sound

10 ENTRIES FOUND:

1sound

adjective \ˈsand\

: in good condition : solid and strong

: in good health

: free from mistakes : showing good judgment

Full Definition of SOUND

1
a :  free from injury or disease
b :  free from flaw, defect, or decay
2
:  solid, firm; also :  stable
3
a :  free from error, fallacy, or misapprehension <sound reasoning>
b :  exhibiting or based on thorough knowledge and experience <sound scholarship>
c :  legally valid <a sound title>
d :  logically valid and having true premises
e :  agreeing with accepted views :  orthodox
4
a :  thorough
b :  deep and undisturbed <a sound sleep>
c :  hard, severe <a sound whipping>
5
:  showing good judgment or sense <sound advice>
sound·ly \ˈsan(d)-lē\ adverb
sound·ness \ˈsan(d)-nəs\ noun

Examples of SOUND

  1. a building of sound construction
  2. The bridge is structurally sound.
  3. a sound mind in a sound body
  4. The tests show that his heart is sound.
  5. She used sound reasoning in making the decision.
  6. She gave us some sound advice.
  7. She has a sound understanding of the system's structure.
  8. The stock market has made a sound recovery.

Origin of SOUND

Middle English, from Old English gesund; akin to Old High German gisunt healthy
First Known Use: 13th century

2sound

adverb

of sleep : deeply and completely

Full Definition of SOUND

:  to the full extent :  thoroughly <sound asleep>

First Known Use of SOUND

14th century

3sound

noun

Definition of SOUND

1
a :  a particular auditory impression :  tone
b :  the sensation perceived by the sense of hearing
c :  mechanical radiant energy that is transmitted by longitudinal pressure waves in a material medium (as air) and is the objective cause of hearing
2
a :  a speech sound <a peculiar r-sound>
b :  value in terms of speech sounds <-cher of teacher and -ture of creature have the same sound>
3
archaic :  rumor, fame
4
a :  meaningless noise
b obsolete :  meaning
c :  the impression conveyed :  import
5
:  hearing distance :  earshot <within sound of your voice>
6
:  recorded auditory material
7
:  a particular musical style characteristic of an individual, a group, or an area <the Nashville sound>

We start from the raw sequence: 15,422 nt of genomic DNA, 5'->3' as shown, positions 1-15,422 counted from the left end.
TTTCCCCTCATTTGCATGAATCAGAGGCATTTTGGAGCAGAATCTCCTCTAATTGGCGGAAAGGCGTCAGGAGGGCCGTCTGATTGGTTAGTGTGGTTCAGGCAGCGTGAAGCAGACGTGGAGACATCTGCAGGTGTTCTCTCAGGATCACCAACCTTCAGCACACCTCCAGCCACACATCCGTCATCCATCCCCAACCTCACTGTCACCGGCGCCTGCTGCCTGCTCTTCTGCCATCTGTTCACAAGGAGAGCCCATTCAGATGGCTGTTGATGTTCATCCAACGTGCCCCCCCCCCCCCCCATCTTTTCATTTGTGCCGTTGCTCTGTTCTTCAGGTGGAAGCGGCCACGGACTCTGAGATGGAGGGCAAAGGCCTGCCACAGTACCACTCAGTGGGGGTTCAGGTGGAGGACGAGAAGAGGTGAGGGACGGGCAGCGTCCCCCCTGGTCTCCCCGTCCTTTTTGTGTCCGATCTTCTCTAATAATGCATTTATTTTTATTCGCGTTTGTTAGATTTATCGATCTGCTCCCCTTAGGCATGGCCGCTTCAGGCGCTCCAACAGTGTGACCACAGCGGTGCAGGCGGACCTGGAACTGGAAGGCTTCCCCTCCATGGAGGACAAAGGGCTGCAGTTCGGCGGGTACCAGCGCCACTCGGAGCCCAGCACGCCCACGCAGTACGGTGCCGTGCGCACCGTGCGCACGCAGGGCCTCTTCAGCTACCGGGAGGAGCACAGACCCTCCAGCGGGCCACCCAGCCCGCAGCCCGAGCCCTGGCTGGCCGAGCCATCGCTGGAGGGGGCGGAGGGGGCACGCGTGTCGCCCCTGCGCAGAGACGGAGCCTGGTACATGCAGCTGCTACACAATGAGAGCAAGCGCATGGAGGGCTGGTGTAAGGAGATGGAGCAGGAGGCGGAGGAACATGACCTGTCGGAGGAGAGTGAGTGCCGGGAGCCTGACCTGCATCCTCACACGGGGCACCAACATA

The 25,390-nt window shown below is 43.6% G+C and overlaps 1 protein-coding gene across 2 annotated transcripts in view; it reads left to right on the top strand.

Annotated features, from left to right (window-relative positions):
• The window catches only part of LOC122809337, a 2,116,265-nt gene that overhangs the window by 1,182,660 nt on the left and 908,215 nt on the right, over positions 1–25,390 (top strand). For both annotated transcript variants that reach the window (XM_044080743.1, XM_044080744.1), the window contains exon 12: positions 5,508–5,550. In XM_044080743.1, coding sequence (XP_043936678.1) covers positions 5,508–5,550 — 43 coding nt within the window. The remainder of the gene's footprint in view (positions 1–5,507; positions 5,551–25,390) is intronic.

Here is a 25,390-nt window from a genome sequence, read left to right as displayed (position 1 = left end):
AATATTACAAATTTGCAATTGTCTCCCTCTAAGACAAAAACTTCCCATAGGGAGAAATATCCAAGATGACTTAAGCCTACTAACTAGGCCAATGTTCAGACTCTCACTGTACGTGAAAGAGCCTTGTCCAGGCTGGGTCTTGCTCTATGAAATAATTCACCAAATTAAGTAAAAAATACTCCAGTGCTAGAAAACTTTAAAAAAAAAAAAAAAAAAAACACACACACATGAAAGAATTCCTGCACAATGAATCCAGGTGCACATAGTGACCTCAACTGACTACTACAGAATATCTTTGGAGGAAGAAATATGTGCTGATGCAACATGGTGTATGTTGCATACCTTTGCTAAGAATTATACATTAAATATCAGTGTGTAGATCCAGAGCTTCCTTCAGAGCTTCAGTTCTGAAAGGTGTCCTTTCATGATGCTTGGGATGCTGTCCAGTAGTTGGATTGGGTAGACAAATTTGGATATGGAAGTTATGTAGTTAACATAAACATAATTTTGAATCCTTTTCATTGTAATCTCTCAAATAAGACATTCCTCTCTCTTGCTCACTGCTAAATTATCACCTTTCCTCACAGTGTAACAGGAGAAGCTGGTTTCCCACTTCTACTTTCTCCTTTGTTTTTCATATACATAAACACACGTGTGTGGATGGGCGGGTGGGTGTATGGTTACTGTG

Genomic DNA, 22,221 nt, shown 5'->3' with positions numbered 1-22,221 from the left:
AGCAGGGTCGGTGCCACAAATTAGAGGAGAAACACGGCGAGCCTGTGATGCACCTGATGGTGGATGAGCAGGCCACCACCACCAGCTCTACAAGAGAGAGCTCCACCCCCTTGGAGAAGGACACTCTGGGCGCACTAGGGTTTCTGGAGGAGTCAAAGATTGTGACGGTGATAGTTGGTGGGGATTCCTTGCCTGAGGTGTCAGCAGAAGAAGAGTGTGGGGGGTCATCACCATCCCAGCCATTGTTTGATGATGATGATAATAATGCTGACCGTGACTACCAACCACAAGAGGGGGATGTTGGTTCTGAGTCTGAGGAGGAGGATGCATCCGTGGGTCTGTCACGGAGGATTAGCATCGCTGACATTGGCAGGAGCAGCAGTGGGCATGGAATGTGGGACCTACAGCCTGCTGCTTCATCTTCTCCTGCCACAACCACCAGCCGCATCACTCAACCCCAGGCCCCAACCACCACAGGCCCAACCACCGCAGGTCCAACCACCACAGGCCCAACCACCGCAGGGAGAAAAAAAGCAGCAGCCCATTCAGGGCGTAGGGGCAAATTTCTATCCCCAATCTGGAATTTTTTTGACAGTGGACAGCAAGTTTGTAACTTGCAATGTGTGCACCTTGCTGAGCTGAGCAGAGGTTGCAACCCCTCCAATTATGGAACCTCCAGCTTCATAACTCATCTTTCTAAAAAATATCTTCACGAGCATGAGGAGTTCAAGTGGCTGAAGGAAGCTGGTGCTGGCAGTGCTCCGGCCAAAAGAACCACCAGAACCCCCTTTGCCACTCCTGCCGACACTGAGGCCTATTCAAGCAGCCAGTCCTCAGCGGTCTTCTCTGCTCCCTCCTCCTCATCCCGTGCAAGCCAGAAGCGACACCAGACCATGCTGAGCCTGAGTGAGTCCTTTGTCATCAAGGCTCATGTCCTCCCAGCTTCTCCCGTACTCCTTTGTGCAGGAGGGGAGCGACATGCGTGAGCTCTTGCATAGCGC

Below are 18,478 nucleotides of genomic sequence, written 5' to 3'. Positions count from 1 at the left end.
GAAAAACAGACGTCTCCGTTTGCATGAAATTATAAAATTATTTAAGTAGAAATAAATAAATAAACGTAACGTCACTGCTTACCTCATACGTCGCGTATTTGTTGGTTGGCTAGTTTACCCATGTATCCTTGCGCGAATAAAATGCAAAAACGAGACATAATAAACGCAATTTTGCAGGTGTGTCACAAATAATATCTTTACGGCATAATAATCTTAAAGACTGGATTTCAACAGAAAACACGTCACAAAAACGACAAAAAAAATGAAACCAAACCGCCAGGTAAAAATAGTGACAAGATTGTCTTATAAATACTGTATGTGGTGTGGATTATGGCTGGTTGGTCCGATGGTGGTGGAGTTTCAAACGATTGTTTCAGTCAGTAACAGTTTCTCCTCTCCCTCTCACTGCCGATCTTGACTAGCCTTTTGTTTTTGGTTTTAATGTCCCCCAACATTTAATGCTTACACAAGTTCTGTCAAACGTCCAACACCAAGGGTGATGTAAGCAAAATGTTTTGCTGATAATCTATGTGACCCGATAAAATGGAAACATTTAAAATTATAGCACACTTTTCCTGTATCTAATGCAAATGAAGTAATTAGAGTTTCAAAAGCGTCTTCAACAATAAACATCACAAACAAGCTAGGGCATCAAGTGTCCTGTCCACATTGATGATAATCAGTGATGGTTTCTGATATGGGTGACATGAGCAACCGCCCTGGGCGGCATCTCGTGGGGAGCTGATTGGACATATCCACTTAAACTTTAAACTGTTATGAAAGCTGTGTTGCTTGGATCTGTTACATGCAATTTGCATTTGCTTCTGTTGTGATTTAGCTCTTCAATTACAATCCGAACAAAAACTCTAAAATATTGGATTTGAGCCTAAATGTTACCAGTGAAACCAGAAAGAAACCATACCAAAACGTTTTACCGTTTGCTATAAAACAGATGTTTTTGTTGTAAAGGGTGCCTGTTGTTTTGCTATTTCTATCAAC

Origin of SOUND

Middle English soun, from Anglo-French son, sun, from Latin sonus, from sonare to sound; akin to Old English swinn melody, Sanskrit svanati it sounds
First Known Use: 13th century

4sound

verb

Definition of SOUND

transitive verb
1
a :  to cause to sound <sound a trumpet>
b :  pronounce 3a
2
:  to put into words :  voice
3
a :  to make known :  proclaim
b :  to order, signal, or indicate by a sound <sound the alarm>
4
:  to examine by causing to emit sounds <sound the lungs>
5
chiefly British :  to convey the impression of :  sound like <that sounds a logical use of resources — Economist>
intransitive verb
1
a :  to make a sound
b :  resound
c :  to give a summons by sound <the bugle sounds to battle>
2
:  to make or convey an impression especially when heard <it sounds good to me> <you sound just like your mother>
sound·able \ˈsan-də-bəl\ adjective

First Known Use of SOUND

13th century

5sound

noun

Definition of SOUND

1
a :  a long broad inlet of the ocean generally parallel to the coast
b :  a long passage of water connecting two larger bodies (as a sea with the ocean) or separating a mainland and an island
2
:  the air bladder of a fish

Origin of SOUND

Middle English, from Old English sund swimming, sea & Old Norse sund swimming, strait; akin to Old English swimman to swim
First Known Use: 14th century

Other Oceanography Terms

littoral

6sound

verb

Definition of SOUND

transitive verb
1
:  to measure the depth of :  fathom
2
:  to try to find out the views or intentions of :  probe —often used with out
3
:  to explore or examine (a body cavity) with a sound
intransitive verb
1
a :  to ascertain the depth of water especially with a sounding line
b :  to look into or investigate the possibility <sent commissioners…to sound for peace — Thomas Jefferson>
2
:  to dive down suddenly —used of a fish or whale

Origin of SOUND

Middle English, from Middle French sonder, from Old French *sonde sounding line, probably from Old English or Middle English sund- (as in Old English sundlīne sounding line) from sund sea
First Known Use: 15th century

7sound

noun

Definition of SOUND

:  an elongated instrument for exploring or sounding body cavities

Origin of SOUND

French sonde, from Middle French, literally, sounding line
First Known Use: 1739

sound

noun    (Concise Encyclopedia)

Mechanical disturbance that propagates as a longitudinal wave through a solid, liquid, or gas. A sound wave is generated by a vibrating object. The vibrations cause alternating compressions (regions of crowding) and rarefactions (regions of scarcity) in the particles of the medium. The particles move back and forth in the direction of propagation of the wave. The speed of sound through a medium depends on the medium's elasticity, density, and temperature. In dry air at 32 °F (0 °C), the speed of sound is 1,086 feet (331 metres) per second. The frequency of a sound wave, perceived as pitch, is the number of compressions (or rarefactions) that pass a fixed point per unit time. The frequencies audible to the human ear range from approximately 20 hertz to 20 kilohertz. Intensity is the average flow of energy per unit time through a given area of the medium and is related to loudness. See also acoustics; ear; hearing; ultrasonics.

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